A drug overdose is one of the most terrifying things to experience. Whether you’re the one overdosing, or you’re a loved one witnessing it, an overdose is traumatic. MedLine Plus defines overdose as, “when you take more than the normal or recommended amount of something, often a drug. An overdose may result in serious, harmful symptoms or death.”
In the field of addiction recovery, we know that an overdose is always a possibility when misusing drugs. Knowing the signs and warnings of an overdose is the first place to begin in preventing them or saving a life.
With any overdose, call 911 immediately.
You may have heard of the term Opioid Epidemic. The term comes from the Department of Health and Human Services when they declared a public health emergency in 2017 regarding the misuse of opioids. Opioids are a type of drug used professionally to treat pain. In the late 90s, doctors began prescribing them at a much higher rate. Healthcare professionals did this because they believed them to not be addictive, per the reassurance of pharmaceutical companies. Today, we know just how wrong they were.
Many different drugs fall under the classification of opioids. Opioids include OxyContin, Vicodin, Fentanyl, and Heroin. All of these, whether legal or not, have a high rate of addiction and overdose.
Signs of an opioid overdose include:
- Being extremely pale
- Clammy to the touch
- Going limp
- Lips or fingernails being blue or purple
- Vomiting or gurgling
- Unable to speak
- Breathing and heartbeat slowing
Alcohol is often forgotten when it comes to drug overdose. However, about 15 million Americans struggle with an Alcohol Use Disorder. The National Center for Drug Abuse Statistics reports that Alcohol abuse, Alcoholism, and Alcohol Use Disorder kill over 3 million people each year.
An alcohol overdose happens when there’s so much alcohol in the blood that basic functions in the brain, including heart rate and breathing, began to stop working. With Alcohol addiction, an overdose can be sudden.
Signs of an alcohol overdose include:
- Trouble breathing
- Clammy skin
- Low body temperature
- Mental confusion
- Slowed heart rate
Meth, an illegal drug, is a leading cause of drug overdoses. Due to it being made illegally, it’s almost impossible to know the dosage amount when taken, which can lead to overdose and even death.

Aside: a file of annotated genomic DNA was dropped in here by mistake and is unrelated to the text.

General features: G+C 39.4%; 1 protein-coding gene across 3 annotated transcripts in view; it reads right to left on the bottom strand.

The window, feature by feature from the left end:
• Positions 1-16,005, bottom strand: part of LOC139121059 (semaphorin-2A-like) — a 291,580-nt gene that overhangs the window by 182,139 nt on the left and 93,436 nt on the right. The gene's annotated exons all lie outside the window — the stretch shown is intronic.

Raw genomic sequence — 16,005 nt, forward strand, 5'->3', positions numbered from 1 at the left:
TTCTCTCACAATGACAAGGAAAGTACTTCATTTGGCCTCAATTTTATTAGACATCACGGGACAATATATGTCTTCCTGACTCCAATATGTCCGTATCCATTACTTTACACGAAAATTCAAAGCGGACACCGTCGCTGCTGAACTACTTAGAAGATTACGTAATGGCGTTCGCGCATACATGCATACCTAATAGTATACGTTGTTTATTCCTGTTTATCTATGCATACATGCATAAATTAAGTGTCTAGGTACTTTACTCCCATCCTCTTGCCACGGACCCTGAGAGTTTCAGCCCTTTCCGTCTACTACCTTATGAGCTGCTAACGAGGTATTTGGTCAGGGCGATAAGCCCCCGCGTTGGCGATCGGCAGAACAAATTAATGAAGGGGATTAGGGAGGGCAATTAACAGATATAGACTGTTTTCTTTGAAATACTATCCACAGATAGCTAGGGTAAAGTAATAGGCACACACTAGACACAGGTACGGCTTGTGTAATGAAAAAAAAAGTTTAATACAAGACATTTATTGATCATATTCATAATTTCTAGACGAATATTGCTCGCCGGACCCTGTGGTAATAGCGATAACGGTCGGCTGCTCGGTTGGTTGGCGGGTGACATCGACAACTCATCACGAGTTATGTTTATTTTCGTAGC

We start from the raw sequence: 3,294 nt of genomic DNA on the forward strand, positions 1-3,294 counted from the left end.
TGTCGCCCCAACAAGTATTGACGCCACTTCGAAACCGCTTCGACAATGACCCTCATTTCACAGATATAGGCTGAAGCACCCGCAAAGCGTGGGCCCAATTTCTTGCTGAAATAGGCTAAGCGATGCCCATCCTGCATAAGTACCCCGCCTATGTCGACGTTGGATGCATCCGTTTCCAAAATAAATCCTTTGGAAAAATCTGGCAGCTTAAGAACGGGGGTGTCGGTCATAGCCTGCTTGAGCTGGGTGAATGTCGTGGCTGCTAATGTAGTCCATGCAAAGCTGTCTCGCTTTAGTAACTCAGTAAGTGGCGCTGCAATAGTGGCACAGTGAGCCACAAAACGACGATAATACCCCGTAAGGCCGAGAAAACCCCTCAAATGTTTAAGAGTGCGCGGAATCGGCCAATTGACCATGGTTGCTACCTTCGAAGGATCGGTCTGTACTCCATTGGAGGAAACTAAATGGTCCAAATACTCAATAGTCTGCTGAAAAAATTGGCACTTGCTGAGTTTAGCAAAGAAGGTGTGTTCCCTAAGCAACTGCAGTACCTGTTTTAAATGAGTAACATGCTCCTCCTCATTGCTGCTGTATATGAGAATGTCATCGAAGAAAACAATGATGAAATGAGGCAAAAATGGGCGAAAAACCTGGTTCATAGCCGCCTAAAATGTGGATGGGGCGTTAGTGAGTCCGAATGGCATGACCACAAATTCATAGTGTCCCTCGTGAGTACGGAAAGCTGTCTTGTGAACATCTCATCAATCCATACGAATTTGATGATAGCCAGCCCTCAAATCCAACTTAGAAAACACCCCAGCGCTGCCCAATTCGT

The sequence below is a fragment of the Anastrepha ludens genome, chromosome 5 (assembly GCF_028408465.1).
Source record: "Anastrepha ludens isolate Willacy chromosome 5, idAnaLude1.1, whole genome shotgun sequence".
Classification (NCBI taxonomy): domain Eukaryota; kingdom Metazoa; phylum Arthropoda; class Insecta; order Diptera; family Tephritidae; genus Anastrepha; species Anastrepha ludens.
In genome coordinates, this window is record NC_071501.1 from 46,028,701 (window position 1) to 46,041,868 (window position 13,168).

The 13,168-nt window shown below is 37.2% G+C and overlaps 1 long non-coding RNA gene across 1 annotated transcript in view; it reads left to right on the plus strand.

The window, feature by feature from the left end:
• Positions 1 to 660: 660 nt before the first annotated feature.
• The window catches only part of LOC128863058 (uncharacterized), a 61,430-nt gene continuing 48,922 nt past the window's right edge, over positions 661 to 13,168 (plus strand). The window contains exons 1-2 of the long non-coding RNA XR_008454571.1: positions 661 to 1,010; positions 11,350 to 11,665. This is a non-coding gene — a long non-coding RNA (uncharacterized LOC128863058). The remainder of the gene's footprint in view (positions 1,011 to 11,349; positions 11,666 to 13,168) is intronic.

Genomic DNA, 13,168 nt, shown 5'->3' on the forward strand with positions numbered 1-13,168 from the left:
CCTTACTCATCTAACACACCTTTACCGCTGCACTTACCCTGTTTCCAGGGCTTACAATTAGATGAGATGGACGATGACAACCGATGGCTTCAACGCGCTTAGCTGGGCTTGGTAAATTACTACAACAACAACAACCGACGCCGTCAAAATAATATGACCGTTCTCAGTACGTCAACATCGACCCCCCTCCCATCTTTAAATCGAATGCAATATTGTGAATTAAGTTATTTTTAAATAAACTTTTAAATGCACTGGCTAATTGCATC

Signs of a meth overdose include:
- Symptoms similar to a heart attack or stroke, such as chest pain
- Trouble breathing
- High body temperature
- Intense stomach pain
- High or low blood pressure
- Changes in alertness or personality
Resources for Drug Overdose
Knowing the signs and symptoms of different drug overdoses is a great place to start in preventing them. Below are additional resources to learn about drug overdose.
- Harm Reduction
- U.S. Department of Health & Human Services
- National Coalition Against Prescription Drug Abuse
We fully understand how the prospect of a drug overdose can be terrifying and life-threatening. It’s crucial to know the signs and symptoms and to act promptly when an overdose is suspected. Your life, or the life of someone you care about, could depend on it.
In addition to opioids, alcohol, and methamphetamine, another class of drugs associated with overdoses are stimulants, including cocaine and amphetamines (such as Adderall or methamphetamine). These drugs increase heart rate, blood pressure, and body temperature, potentially leading to seizures, stroke, or heart failure in the case of an overdose.
Signs of a stimulant overdose may include:
- Severe chest pain
- Severe headache
- Difficulty breathing
- Agitation or paranoia
- High body temperature
Benzodiazepines, such as Xanax or Valium, are often prescribed to treat anxiety and insomnia. However, misuse can lead to an overdose. These drugs depress the central nervous system, slowing heart rate and breathing. In extreme cases, this can lead to coma or death.
Signs of a benzodiazepine overdose may include:
- Extreme drowsiness or confusion
- Slurred speech
- Slow or shallow breathing
- Unresponsiveness or unconsciousness
- Bluish lips and skin
Prevention and Intervention
Recognizing the signs of an overdose is the first step to saving a life. Always call 911 immediately if an overdose is suspected. In the case of an opioid overdose, the administration of naloxone (Narcan) can rapidly reverse the effects, making it a crucial resource.
At Emerge Healing Center, we are dedicated to preventing overdoses through our comprehensive addiction treatment programs. We offer individual and group therapy and relapse prevention planning.
Our team is ready to help you or your loved one take the first steps towards recovery. Don’t let the fear of an overdose dictate your life – reach out to us today to find out more about our programs and treatment options. We’re here to provide the support and care you need to overcome addiction and live a healthier, fulfilling life.
If you or a loved one are fearful of overdosing, hope is not lost, and help is available. If you have questions or are ready to start your recovery journey, we’re here to help. Contact our skilled addiction and mental health professionals at Emerge Healing Center to learn more about our treatment and program options.